CPUC reopens NEM 3.0 proceeding, seeks public input

The California Public Utilities Commission (CPUC) announced on May 9 it is “reopening the record” on its NEM 3.0 proceeding in order to gather information on some specific elements of the decision. The record reopening delays a proposed decision from the CPUC on NEM 3.0 until July at the earliest.

For over a year the CPUC has considered changes to net energy metering backed by utility interests. The CPUC’s initial proposed decision, which included a steep tax on rooftop solar and an immediate gutting of the credits solar consumers receive, would have made solar unaffordable for most consumers, especially those in working- and middle-class neighborhoods where solar is growing fastest. It would also hurt the commercial, government and agricultural solar markets. The unpopular proposed decision was shelved for an indefinite amount of time after intense backlash and public disapproval from Governor Newsom.

According to ROTH Capital Partners, the CPUC is now accepting comments regarding the glide path approach, non-bypassable charges and community DERs. The CPUC is seeking input on an alternative glide path that would give customers a fixed export adder in addition to the avoided cost calculator (ACC) rate. The export adder would step down over time.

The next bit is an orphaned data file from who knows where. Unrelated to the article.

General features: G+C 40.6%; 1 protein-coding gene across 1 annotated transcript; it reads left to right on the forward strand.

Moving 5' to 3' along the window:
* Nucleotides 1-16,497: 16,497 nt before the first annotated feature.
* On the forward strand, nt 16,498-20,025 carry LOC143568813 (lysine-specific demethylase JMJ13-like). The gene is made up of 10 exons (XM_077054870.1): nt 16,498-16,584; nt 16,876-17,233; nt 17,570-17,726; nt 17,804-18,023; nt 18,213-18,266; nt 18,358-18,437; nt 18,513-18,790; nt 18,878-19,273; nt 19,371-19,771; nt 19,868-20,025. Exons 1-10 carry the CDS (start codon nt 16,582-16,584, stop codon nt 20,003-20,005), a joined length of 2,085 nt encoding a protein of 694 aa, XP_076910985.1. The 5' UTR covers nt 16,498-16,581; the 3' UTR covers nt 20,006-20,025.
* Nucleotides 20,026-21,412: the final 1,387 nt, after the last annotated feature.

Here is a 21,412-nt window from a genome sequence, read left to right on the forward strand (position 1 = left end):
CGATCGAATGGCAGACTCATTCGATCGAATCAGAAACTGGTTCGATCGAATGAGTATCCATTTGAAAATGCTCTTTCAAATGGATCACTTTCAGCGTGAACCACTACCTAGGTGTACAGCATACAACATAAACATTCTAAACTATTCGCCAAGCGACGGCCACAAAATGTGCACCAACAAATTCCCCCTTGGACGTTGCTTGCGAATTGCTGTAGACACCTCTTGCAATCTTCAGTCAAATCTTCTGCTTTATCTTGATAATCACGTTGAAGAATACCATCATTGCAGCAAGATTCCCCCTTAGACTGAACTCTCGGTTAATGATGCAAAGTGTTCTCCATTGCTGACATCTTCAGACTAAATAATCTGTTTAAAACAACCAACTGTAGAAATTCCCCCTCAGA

Opening comments in response to the ALJ’s questions are due by June 10 and reply comments are due no later than June 24.

Bernadette Del Chiaro, executive director of the California Solar & Storage Association, issued the following statement on the ruling from the CPUC:

“Our large and diverse coalition of solar supporters is glad the CPUC recognized just how far out of step the first proposed decision was with California’s clean energy goals and equity values. Californians strongly support rooftop solar and will not accept a decision that taxes the sun or slows our state’s clean energy progress by making solar unaffordable.”

“At the same time, we know utility special interests have a lot of power and a significant profit motive in stopping competition from rooftop solar. And, to be clear, a solar tax appears to still be on the table. We will continue to make sure no one is fooled again by the utility profit grab that makes electricity more expensive for everyone and halts California’s grid resilience and clean energy progress.”

News item from CALSSA

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